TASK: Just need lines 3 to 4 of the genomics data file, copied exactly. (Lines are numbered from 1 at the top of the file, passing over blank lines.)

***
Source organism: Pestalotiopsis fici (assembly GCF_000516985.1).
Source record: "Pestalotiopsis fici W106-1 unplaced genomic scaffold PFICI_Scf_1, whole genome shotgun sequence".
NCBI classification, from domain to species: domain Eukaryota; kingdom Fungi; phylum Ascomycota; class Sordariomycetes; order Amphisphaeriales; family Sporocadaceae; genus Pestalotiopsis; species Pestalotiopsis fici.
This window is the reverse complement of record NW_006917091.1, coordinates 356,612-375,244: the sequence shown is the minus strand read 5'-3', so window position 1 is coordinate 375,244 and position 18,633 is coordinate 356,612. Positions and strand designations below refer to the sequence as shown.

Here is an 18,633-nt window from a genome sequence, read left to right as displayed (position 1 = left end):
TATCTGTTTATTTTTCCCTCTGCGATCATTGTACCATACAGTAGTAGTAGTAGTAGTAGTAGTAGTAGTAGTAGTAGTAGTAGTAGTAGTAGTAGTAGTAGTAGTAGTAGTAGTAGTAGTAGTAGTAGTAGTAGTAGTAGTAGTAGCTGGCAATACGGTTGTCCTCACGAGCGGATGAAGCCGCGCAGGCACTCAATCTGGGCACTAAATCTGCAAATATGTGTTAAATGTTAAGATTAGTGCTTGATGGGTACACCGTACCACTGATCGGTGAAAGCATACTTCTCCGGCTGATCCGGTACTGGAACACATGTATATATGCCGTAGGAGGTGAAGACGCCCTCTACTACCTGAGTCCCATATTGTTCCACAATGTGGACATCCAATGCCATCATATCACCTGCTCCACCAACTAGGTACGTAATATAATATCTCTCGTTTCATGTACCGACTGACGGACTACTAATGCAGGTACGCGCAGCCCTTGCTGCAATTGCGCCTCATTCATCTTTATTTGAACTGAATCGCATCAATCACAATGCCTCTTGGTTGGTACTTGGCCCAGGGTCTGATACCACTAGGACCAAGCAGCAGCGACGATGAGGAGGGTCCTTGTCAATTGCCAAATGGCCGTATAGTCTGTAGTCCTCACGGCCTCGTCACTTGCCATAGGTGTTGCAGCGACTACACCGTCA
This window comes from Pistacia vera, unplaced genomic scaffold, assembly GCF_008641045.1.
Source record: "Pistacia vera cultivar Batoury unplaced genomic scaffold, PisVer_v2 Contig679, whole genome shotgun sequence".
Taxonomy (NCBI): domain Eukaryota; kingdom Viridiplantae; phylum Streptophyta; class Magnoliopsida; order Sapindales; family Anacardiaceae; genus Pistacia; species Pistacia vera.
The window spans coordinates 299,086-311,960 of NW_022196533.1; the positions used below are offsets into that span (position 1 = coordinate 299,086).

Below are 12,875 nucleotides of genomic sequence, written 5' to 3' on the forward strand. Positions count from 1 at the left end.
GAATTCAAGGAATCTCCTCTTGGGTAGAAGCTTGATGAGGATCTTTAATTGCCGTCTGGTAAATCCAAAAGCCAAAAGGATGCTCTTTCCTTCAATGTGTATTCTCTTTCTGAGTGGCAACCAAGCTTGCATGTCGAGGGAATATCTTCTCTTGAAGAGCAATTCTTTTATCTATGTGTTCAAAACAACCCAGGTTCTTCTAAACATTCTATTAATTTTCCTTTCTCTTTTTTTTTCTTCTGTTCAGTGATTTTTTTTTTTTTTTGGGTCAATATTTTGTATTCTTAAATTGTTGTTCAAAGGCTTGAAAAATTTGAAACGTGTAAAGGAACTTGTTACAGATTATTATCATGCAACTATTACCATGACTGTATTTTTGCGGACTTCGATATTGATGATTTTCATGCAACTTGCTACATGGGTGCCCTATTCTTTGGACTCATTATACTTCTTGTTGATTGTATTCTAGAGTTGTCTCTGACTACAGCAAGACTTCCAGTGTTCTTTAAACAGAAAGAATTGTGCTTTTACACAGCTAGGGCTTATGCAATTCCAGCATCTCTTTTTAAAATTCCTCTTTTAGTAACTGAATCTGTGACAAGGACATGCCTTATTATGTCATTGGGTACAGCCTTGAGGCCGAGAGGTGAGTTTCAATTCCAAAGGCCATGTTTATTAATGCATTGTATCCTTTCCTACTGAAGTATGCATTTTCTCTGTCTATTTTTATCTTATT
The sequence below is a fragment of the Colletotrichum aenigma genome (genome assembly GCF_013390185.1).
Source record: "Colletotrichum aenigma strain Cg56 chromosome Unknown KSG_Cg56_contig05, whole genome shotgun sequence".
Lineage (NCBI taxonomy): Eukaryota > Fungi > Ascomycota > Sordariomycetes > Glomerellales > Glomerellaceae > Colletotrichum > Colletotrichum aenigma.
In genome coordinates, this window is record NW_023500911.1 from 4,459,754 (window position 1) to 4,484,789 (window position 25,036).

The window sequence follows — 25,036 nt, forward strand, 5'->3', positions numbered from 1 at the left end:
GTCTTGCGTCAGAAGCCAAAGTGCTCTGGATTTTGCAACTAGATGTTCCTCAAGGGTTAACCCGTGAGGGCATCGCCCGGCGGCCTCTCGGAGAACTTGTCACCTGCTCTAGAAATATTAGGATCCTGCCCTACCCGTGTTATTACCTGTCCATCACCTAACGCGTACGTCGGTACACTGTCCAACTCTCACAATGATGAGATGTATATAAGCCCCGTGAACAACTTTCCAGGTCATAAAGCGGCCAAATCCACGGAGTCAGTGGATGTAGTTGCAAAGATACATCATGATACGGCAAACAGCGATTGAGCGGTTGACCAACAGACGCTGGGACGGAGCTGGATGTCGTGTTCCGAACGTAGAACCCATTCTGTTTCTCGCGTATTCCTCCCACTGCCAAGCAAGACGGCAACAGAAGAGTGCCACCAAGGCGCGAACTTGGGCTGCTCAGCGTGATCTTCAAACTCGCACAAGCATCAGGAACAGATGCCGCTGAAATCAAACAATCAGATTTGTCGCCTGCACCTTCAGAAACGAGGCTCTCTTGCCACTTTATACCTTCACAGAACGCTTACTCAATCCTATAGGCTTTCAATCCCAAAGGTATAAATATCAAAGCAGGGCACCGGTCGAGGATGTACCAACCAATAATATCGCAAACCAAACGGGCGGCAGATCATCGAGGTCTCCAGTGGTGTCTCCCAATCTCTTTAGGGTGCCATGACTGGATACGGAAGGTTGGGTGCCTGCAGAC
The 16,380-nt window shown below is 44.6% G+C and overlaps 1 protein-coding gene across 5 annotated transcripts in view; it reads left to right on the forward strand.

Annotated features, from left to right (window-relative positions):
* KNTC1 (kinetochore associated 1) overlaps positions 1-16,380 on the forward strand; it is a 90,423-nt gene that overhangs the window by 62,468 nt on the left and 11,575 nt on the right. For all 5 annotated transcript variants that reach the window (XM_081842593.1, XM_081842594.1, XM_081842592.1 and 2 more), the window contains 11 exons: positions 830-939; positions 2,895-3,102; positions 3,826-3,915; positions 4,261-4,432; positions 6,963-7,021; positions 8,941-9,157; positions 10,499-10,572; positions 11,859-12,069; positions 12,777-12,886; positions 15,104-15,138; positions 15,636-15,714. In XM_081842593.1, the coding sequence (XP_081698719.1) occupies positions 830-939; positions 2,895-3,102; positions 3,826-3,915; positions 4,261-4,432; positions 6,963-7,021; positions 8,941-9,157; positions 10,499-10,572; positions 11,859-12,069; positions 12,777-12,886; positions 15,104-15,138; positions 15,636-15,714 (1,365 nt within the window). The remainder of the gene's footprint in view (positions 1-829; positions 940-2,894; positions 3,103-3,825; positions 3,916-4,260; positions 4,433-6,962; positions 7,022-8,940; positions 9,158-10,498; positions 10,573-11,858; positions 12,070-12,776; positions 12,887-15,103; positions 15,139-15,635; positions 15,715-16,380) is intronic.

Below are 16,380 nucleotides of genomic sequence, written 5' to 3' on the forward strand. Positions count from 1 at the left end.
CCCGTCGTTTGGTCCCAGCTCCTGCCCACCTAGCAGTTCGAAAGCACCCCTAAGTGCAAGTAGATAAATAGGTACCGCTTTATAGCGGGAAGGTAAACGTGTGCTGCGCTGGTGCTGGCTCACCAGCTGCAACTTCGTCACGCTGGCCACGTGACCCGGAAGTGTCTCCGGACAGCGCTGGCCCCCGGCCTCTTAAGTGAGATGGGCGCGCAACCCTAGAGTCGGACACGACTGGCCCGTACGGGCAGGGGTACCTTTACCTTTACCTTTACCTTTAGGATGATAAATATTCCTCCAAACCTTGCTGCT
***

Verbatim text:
NCBI classification, from domain to species: domain Eukaryota; kingdom Fungi; phylum Ascomycota; class Sordariomycetes; order Amphisphaeriales; family Sporocadaceae; genus Pestalotiopsis; species Pestalotiopsis fici.
This window is the reverse complement of record NW_006917091.1, coordinates 356,612-375,244: the sequence shown is the minus strand read 5'-3', so window position 1 is coordinate 375,244 and position 18,633 is coordinate 356,612. Positions and strand designations below refer to the sequence as shown.